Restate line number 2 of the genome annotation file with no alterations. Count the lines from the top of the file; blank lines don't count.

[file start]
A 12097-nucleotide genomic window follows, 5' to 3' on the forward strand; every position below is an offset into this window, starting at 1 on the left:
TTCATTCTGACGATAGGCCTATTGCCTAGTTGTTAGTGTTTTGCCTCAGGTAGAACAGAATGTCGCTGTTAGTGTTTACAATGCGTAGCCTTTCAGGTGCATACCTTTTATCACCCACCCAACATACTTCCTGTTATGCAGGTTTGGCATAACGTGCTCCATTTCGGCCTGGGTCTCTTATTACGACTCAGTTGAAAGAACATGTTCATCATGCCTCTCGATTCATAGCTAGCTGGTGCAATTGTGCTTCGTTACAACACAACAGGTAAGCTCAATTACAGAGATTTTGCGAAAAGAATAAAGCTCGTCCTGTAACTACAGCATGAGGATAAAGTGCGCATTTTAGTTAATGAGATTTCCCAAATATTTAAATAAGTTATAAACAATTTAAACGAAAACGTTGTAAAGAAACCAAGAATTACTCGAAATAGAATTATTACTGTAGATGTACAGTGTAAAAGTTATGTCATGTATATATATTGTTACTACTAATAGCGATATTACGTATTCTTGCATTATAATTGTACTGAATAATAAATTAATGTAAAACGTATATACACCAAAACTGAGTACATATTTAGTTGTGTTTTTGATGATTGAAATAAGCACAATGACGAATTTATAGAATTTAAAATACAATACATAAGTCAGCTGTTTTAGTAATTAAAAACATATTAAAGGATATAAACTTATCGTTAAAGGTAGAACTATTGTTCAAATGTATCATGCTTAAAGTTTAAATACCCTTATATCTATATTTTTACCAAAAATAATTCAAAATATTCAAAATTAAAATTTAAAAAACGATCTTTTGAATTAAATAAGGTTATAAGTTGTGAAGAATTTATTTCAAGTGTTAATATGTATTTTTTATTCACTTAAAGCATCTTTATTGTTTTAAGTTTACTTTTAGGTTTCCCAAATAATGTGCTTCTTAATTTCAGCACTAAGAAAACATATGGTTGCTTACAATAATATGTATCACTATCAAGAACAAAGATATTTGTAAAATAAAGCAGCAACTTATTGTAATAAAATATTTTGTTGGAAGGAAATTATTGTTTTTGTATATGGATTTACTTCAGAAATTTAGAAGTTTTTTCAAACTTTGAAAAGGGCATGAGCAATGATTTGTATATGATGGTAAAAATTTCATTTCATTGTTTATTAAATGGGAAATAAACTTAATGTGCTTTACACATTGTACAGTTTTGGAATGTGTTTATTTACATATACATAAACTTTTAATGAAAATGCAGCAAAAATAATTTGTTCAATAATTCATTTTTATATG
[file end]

TTCATTCTGACGATAGGCCTATTGCCTAGTTGTTAGTGTTTTGCCTCAGGTAGAACAGAATGTCGCTGTTAGTGTTTACAATGCGTAGCCTTTCAGGTGCATACCTTTTATCACCCACCCAACATACTTCCTGTTATGCAGGTTTGGCATAACGTGCTCCATTTCGGCCTGGGTCTCTTATTACGACTCAGTTGAAAGAACATGTTCATCATGCCTCTCGATTCATAGCTAGCTGGTGCAATTGTGCTTCGTTACAACACAACAGGTAAGCTCAATTACAGAGATTTTGCGAAAAGAATAAAGCTCGTCCTGTAACTACAGCATGAGGATAAAGTGCGCATTTTAGTTAATGAGATTTCCCAAATATTTAAATAAGTTATAAACAATTTAAACGAAAACGTTGTAAAGAAACCAAGAATTACTCGAAATAGAATTATTACTGTAGATGTACAGTGTAAAAGTTATGTCATGTATATATATTGTTACTACTAATAGCGATATTACGTATTCTTGCATTATAATTGTACTGAATAATAAATTAATGTAAAACGTATATACACCAAAACTGAGTACATATTTAGTTGTGTTTTTGATGATTGAAATAAGCACAATGACGAATTTATAGAATTTAAAATACAATACATAAGTCAGCTGTTTTAGTAATTAAAAACATATTAAAGGATATAAACTTATCGTTAAAGGTAGAACTATTGTTCAAATGTATCATGCTTAAAGTTTAAATACCCTTATATCTATATTTTTACCAAAAATAATTCAAAATATTCAAAATTAAAATTTAAAAAACGATCTTTTGAATTAAATAAGGTTATAAGTTGTGAAGAATTTATTTCAAGTGTTAATATGTATTTTTTATTCACTTAAAGCATCTTTATTGTTTTAAGTTTACTTTTAGGTTTCCCAAATAATGTGCTTCTTAATTTCAGCACTAAGAAAACATATGGTTGCTTACAATAATATGTATCACTATCAAGAACAAAGATATTTGTAAAATAAAGCAGCAACTTATTGTAATAAAATATTTTGTTGGAAGGAAATTATTGTTTTTGTATATGGATTTACTTCAGAAATTTAGAAGTTTTTTCAAACTTTGAAAAGGGCATGAGCAATGATTTGTATATGATGGTAAAAATTTCATTTCATTGTTTATTAAATGGGAAATAAACTTAATGTGCTTTACACATTGTACAGTTTTGGAATGTGTTTATTTACATATACATAAACTTTTAATGAAAATGCAGCAAAAATAATTTGTTCAATAATTCATTTTTATATG